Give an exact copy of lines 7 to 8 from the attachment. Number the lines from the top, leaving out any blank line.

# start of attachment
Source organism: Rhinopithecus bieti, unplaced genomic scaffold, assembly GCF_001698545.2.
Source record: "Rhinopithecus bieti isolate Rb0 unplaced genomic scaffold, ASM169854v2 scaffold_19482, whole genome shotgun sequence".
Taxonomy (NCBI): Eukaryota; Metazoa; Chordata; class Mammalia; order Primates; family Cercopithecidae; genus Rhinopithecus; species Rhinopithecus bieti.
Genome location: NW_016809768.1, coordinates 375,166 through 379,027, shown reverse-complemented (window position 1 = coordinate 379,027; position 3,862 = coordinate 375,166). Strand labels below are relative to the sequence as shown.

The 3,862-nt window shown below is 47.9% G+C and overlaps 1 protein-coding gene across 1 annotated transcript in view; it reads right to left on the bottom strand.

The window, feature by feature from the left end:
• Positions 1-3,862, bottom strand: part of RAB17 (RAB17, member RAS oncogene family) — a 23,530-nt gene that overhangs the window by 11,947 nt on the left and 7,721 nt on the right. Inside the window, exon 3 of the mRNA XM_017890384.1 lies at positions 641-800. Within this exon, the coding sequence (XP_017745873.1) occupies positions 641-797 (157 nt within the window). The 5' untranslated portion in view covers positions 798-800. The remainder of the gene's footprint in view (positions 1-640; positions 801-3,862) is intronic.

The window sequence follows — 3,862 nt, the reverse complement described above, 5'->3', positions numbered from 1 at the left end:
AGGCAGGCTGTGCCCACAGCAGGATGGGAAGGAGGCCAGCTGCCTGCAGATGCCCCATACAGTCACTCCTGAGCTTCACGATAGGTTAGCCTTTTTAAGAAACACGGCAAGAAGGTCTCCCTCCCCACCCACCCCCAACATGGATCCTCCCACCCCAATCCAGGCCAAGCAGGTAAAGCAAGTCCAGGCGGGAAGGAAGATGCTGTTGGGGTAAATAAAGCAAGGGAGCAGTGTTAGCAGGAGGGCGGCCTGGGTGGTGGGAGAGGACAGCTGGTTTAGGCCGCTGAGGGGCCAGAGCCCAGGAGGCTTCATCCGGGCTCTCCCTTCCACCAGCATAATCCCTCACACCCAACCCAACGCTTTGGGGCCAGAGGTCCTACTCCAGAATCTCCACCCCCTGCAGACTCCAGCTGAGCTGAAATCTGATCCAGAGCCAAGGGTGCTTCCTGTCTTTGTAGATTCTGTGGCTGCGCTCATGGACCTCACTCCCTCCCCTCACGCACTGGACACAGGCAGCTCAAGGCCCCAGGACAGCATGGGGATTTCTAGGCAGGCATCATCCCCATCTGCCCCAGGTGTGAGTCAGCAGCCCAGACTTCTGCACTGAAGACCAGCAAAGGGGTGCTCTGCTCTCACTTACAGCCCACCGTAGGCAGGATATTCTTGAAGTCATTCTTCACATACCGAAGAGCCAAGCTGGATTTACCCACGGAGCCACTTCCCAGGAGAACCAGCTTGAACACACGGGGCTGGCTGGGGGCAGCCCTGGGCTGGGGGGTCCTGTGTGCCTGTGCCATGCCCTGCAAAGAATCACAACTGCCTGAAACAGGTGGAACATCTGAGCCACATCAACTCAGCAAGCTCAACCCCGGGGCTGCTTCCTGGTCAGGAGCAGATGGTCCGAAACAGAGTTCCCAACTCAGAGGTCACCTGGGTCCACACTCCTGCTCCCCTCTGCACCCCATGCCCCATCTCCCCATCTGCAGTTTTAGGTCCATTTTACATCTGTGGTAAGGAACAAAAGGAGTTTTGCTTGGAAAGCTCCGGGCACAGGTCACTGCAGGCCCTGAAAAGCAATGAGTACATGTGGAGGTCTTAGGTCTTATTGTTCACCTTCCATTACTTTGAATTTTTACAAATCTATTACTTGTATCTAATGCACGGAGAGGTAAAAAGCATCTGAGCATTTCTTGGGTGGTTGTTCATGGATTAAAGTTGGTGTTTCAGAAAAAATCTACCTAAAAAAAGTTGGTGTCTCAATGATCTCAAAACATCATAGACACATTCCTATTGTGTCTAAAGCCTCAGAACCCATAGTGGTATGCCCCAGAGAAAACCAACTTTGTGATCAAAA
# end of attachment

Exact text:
• Positions 1-3,862, bottom strand: part of RAB17 (RAB17, member RAS oncogene family) — a 23,530-nt gene that overhangs the window by 11,947 nt on the left and 7,721 nt on the right. Inside the window, exon 3 of the mRNA XM_017890384.1 lies at positions 641-800. Within this exon, the coding sequence (XP_017745873.1) occupies positions 641-797 (157 nt within the window). The 5' untranslated portion in view covers positions 798-800. The remainder of the gene's footprint in view (positions 1-640; positions 801-3,862) is intronic.

The window sequence follows — 3,862 nt, the reverse complement described above, 5'->3', positions numbered from 1 at the left end: